As I well know, because that’s what happened to my daughter a few years ago in one of my more inglorious moments as a parent. I had just switched from hard lenses to soft, and my contact lens dispenser recommended Clear Care for nightly cleaning and disinfection because it doesn’t contain preservatives that can cause allergies to develop. It is a hydrogen peroxide solution that you use overnight in a special lens case that causes the peroxide to fizz and clean the lenses. By morning, the caustic peroxide is neutralized, at which point you douse the lenses in the rinsing solution of your choice and put them in. My dispenser had issued a stern warning that I was never, ever to use the Clear Care as a rinse, or reinsert the lenses after any less than six hours of disinfection, or I would risk a corneal burn.
My daughter came home for a college break about this time, discovered she’d forgotten her own contact lens solution, and asked if she could borrow mine. Sure, I said absent-mindedly, it’s in the medicine cabinet. The next thing I heard were her screams of pain. She’d used the Clear Care instead of the rinsing solution. She managed to get the lens out quickly, and I helped her position her head directly under the bathroom tap to thoroughly rinse out her eye. Luckily, after a day or so the pain subsided with no permanent damage.
Turns out this was no isolated event. The Institute for Safe Medication Practices (ISMP) reports the FDA has received hundreds of complaints of similar mishaps, and you can easily find many more such accounts online. In our little corridor of offices here at Consumers Union alone we discovered two cases – my daughter’s and that of a colleague who made the same mistake when she asked to borrow rinsing solution at a relative’s home.
And it’s an easy mistake to make, especially if you don’t use Clear Care yourself. As you can see from the picture, the bottle looks pretty much like bottles of multi-purpose solutions that you can safely use to rinse your contacts. Yes, there is a narrow red warning strip at the top, but all you can see from the front is “use only lens case provided,” which isn’t terribly informative but critically important, because if you use the product in a regular lens case, it won’t neutralize the peroxide. The bottle comes with a little cardboard collar that says “do not put Clear Care directly in eye,” but it can easily be removed (or fall off). And the dispenser has a red tip, which supposedly signals that you shouldn’t put the solution directly in your eye. Have you ever heard of this? My daughter sure hadn’t.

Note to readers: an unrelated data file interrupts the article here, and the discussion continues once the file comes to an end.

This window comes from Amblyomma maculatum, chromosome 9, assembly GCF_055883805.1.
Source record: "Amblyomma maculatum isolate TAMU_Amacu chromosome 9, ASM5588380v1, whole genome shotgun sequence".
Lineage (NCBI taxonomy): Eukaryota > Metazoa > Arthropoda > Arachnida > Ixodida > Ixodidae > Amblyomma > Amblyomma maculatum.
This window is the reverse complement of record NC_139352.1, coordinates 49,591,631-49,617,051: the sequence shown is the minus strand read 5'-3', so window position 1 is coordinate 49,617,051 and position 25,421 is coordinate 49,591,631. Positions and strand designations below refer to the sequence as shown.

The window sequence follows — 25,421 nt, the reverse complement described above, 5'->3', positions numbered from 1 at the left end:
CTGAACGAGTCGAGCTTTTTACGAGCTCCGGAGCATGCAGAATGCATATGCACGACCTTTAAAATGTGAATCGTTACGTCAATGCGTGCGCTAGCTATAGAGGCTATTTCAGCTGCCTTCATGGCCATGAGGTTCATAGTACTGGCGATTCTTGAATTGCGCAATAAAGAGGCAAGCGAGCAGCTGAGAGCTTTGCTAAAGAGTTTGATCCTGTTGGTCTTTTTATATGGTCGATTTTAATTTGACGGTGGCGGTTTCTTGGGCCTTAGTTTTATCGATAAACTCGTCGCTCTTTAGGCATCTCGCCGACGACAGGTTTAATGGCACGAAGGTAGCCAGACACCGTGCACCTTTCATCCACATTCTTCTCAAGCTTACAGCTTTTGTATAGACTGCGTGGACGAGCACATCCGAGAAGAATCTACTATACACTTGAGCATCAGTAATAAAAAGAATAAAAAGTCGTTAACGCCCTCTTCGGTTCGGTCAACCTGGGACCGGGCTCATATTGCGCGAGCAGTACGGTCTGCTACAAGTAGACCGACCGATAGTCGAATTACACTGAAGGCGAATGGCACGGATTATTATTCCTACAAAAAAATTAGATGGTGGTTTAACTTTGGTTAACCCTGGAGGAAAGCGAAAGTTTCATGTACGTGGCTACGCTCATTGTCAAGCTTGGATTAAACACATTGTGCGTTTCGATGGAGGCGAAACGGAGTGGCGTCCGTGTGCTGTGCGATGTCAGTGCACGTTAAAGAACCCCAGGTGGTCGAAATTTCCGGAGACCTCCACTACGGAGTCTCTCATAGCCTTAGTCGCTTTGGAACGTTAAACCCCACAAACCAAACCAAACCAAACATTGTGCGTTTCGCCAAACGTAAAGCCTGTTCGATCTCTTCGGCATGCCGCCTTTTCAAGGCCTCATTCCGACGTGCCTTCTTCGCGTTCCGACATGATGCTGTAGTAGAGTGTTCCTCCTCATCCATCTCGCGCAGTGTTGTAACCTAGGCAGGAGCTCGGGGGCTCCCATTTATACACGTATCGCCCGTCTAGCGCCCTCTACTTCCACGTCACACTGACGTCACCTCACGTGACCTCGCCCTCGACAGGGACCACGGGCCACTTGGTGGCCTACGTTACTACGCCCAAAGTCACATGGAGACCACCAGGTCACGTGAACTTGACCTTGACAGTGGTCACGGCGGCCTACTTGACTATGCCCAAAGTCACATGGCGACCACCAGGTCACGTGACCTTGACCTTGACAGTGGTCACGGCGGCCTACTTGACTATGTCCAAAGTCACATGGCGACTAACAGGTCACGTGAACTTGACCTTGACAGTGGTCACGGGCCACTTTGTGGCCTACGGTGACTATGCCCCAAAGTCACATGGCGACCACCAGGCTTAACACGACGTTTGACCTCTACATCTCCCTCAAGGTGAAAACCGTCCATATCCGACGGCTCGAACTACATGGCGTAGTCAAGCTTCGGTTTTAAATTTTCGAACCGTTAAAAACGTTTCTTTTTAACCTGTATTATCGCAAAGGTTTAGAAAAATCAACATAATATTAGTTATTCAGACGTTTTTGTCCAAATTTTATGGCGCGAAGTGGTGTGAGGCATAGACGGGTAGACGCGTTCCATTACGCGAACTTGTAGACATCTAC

And nowhere on the bottle is there an explicit warning that putting the stuff directly in your eye can cause a chemical burn. Or, for that matter, instructions on what to do if you make that mistake (rinse your eye with copious water or saline, it turns out). The ISMP thinks, and we agree, that Clear Care’s warning labels should be much stronger and more visible, and stress that you can injure your cornea if you’re not careful.
Meanwhile, if you do use the product (and I still do, because it’s a heck of a lens cleaner), you might want to put a piece of tape around the bottle or in some other way change how it looks and feels so you don’t grab it by mistake. And if a visiting friend or relative asks to borrow your rinsing solution, pay way more attention than I did.
Eric Miller, a spokesperson for CIBA Vision, Clear Care's manufacturer, said that the product is "safe and effective when used as directed" and that "the warnings are clearly stated on the bottle and consistent with the FDA's regulations on medical devices."
-- Nancy Metcalf, Senior Program Editor